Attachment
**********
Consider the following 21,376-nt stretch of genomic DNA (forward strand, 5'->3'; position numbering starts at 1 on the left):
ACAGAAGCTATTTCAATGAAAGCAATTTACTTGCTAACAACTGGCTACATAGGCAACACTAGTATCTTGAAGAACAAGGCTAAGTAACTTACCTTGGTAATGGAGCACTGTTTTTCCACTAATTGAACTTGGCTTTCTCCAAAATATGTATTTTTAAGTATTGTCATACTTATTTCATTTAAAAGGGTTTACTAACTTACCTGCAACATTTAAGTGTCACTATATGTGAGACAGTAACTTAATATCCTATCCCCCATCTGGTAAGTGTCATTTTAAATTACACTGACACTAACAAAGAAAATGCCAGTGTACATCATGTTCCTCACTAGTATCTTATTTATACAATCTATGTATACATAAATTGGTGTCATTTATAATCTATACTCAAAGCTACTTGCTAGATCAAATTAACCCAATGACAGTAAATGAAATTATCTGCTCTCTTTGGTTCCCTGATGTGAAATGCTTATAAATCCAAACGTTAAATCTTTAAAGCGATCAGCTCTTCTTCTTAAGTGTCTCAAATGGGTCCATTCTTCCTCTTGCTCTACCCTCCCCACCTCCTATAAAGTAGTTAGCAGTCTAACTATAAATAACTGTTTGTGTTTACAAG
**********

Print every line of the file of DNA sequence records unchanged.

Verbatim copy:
Consider the following 21,376-nt stretch of genomic DNA (forward strand, 5'->3'; position numbering starts at 1 on the left):
ACAGAAGCTATTTCAATGAAAGCAATTTACTTGCTAACAACTGGCTACATAGGCAACACTAGTATCTTGAAGAACAAGGCTAAGTAACTTACCTTGGTAATGGAGCACTGTTTTTCCACTAATTGAACTTGGCTTTCTCCAAAATATGTATTTTTAAGTATTGTCATACTTATTTCATTTAAAAGGGTTTACTAACTTACCTGCAACATTTAAGTGTCACTATATGTGAGACAGTAACTTAATATCCTATCCCCCATCTGGTAAGTGTCATTTTAAATTACACTGACACTAACAAAGAAAATGCCAGTGTACATCATGTTCCTCACTAGTATCTTATTTATACAATCTATGTATACATAAATTGGTGTCATTTATAATCTATACTCAAAGCTACTTGCTAGATCAAATTAACCCAATGACAGTAAATGAAATTATCTGCTCTCTTTGGTTCCCTGATGTGAAATGCTTATAAATCCAAACGTTAAATCTTTAAAGCGATCAGCTCTTCTTCTTAAGTGTCTCAAATGGGTCCATTCTTCCTCTTGCTCTACCCTCCCCACCTCCTATAAAGTAGTTAGCAGTCTAACTATAAATAACTGTTTGTGTTTACAAG